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Cover US Foreign Policy

10. Media and US foreign policy  

Piers Robinson

This chapter examines the influence of media and public opinion on U.S. foreign policy and vice versa. It considers the extent to which the media and public have been manipulated by the government, and the extent to which public opinion and media have shaped foreign policy during tumultuous times such as the terrorist attacks of 11 September 2001. It also explores the consequences of public opinion and media for U.S. power in the twenty-first century. The chapter describes pluralist and elite models of the public opinion/ media/foreign policy nexus, long with public and media diplomacy. It concludes with a discussion of the extent to which developments in communication technology have empowered U.S. public opinion and media, as well as the impact of this technology on global U.S. power and influence, in particular in the context of the current war on terror.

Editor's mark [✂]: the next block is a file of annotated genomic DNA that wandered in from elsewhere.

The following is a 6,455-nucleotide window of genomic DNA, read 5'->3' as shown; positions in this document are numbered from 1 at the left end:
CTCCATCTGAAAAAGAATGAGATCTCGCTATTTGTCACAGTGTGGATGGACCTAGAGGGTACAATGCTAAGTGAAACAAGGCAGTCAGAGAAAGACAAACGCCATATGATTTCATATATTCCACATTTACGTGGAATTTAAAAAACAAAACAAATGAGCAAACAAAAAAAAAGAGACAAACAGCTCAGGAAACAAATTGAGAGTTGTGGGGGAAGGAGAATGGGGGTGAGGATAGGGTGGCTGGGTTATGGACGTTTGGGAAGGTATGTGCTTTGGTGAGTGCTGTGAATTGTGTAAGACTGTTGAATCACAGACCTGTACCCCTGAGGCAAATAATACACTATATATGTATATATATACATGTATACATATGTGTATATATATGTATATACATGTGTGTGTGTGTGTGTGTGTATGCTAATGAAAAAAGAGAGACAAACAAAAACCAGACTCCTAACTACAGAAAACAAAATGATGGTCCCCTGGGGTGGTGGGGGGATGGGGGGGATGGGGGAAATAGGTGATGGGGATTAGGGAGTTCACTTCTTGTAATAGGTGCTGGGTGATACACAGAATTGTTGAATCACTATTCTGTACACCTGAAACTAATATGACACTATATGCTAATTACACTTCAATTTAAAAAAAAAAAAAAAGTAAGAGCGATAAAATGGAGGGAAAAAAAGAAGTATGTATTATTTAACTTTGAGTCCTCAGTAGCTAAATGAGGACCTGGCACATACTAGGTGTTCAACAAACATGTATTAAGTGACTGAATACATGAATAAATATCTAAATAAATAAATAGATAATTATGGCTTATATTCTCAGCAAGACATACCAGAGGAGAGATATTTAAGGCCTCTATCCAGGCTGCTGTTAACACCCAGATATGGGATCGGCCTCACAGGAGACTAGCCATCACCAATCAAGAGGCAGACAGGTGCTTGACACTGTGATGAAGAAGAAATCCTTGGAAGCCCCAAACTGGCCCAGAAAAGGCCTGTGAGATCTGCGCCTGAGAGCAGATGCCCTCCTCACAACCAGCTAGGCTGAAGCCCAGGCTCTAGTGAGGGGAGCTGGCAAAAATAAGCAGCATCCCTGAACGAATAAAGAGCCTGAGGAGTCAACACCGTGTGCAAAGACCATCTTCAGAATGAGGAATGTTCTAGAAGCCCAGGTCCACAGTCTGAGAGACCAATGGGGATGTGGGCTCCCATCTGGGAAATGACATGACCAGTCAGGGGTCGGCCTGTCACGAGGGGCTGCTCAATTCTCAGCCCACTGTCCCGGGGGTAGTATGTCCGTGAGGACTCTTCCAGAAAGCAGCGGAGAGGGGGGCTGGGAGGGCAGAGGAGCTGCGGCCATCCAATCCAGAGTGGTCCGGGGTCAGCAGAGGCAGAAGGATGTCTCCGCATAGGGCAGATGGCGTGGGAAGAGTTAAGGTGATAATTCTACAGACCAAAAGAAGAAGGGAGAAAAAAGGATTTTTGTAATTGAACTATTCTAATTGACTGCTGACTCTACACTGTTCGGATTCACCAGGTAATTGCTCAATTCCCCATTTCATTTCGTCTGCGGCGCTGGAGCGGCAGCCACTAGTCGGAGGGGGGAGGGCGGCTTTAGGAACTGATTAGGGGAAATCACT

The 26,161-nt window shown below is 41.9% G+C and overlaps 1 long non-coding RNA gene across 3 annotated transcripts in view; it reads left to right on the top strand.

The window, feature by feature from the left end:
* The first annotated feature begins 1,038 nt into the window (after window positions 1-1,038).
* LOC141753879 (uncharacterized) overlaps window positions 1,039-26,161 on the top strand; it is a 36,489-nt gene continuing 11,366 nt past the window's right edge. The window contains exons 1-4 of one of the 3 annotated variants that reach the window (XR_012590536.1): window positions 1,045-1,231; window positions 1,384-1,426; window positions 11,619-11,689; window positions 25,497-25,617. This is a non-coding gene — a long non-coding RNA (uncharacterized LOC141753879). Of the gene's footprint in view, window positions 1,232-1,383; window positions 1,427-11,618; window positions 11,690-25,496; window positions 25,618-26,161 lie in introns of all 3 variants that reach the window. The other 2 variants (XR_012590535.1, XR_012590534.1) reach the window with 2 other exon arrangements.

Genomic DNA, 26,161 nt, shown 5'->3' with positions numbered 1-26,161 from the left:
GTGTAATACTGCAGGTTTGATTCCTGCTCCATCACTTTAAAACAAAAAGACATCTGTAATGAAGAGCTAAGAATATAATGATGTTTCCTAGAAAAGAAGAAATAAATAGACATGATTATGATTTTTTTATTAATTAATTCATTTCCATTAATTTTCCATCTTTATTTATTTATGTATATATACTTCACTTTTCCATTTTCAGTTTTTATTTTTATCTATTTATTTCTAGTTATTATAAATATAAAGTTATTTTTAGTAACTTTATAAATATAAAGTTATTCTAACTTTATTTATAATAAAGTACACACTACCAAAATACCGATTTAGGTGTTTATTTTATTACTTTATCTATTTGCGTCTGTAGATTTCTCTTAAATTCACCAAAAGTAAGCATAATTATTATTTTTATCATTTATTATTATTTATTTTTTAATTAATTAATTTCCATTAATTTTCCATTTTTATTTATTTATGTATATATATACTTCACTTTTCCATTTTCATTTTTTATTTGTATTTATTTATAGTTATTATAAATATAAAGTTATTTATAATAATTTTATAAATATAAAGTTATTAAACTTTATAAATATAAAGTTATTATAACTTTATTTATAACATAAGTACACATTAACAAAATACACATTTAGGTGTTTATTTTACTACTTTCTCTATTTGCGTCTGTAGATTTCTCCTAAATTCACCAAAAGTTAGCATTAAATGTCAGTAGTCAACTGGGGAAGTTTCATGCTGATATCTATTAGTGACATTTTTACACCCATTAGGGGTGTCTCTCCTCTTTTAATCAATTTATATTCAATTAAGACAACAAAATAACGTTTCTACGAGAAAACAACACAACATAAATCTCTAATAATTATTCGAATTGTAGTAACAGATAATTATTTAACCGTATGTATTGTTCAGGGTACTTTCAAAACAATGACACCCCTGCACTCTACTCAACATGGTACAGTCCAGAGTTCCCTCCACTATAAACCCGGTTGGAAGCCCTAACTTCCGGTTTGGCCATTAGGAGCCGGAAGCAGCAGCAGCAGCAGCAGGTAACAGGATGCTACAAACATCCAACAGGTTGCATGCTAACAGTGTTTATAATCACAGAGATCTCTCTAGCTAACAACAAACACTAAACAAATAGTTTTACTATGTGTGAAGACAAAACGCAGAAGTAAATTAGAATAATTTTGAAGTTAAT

Chapter

Cover Foreign Policy

10. The role of media and public opinion  

Piers Robinson

This chapter examines the relevance of media and public opinion to our understanding of foreign policy and international politics. It first considers whether public opinion influences foreign policy formulation, as argued by the pluralist model, or whether the public are politically impotent, as argued by the elite model. It then explores whether the media can influence foreign policy formulation, as argued by the pluralist model, or whether the media are fundamentally subservient to the foreign policy process, as argued by the elite model. It also integrates these competing arguments with theoretical frames used in the study of international relations: namely, realism, liberalism, and critical approaches (including constructivism and post-structuralism). The chapter concludes by discussing contemporary debates concerning organized persuasive communication and the ‘war on terror’.